GHG or not GHG Accounting for diverse mitigation contributions in the post-2020 climate framework

It is likely that a diverse range of nationally-determined mitigation contributions will be communicated by Parties under the 2015 climate change agreement. An effective post-2020 accounting framework to understand and track implementation of these mitigation contributions will therefore need to acc...

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Main Author: Hood, Christina
Other Authors: Briner, Gregory, Rocha, Marcelo
Format: eBook
Language:English
Published: Paris OECD Publishing 2014
Series:OECD/IEA Climate Change Expert Group Papers
Subjects:
Online Access:
Collection: OECD Books and Papers - Collection details see MPG.ReNa
Summary:It is likely that a diverse range of nationally-determined mitigation contributions will be communicated by Parties under the 2015 climate change agreement. An effective post-2020 accounting framework to understand and track implementation of these mitigation contributions will therefore need to accommodate a range of contribution types and varying national capacities. With Parties now undertaking domestic preparations for developing intended mitigation contributions for the 2015 agreement, three key issues are: (i) what up-front information should be provided alongside intended mitigation contributions to facilitate understanding of the intended contributions and their expected impacts on greenhouse gas (GHG) emissions levels; (ii) what accounting rules or guidance for post-2020 mitigation contributions (if any) would it be helpful to agree or develop before 2020, to facilitate understanding of intended contributions and their expected impacts on GHG emissions levels; and (iii) the timing of key decisions on accounting issues, taking into account the agreed timetable for communication of intended mitigation contributions. This paper explores these questions in greater detail and highlights issues that Parties may wish to consider when preparing and communicating their mitigation contributions. Providing Parties with some structure for the framing of intended mitigation contributions could help simplify domestic preparations for these intended contributions, in particular for those Parties with lower institutional capacity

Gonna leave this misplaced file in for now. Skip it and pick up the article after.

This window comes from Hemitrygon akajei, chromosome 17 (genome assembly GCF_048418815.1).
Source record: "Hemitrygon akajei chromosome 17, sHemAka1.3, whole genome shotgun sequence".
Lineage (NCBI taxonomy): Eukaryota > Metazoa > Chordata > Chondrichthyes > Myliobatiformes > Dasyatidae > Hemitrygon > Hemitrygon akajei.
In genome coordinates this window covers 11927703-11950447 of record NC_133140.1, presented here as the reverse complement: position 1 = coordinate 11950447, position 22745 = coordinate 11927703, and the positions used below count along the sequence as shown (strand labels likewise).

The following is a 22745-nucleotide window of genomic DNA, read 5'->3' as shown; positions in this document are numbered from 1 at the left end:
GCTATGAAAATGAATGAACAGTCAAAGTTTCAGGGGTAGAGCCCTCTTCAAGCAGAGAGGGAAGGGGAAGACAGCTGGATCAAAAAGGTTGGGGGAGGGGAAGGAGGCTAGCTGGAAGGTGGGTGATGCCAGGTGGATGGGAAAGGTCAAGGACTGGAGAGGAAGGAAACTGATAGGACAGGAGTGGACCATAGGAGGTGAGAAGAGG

Physical Description:42 p. 21 x 29.7cm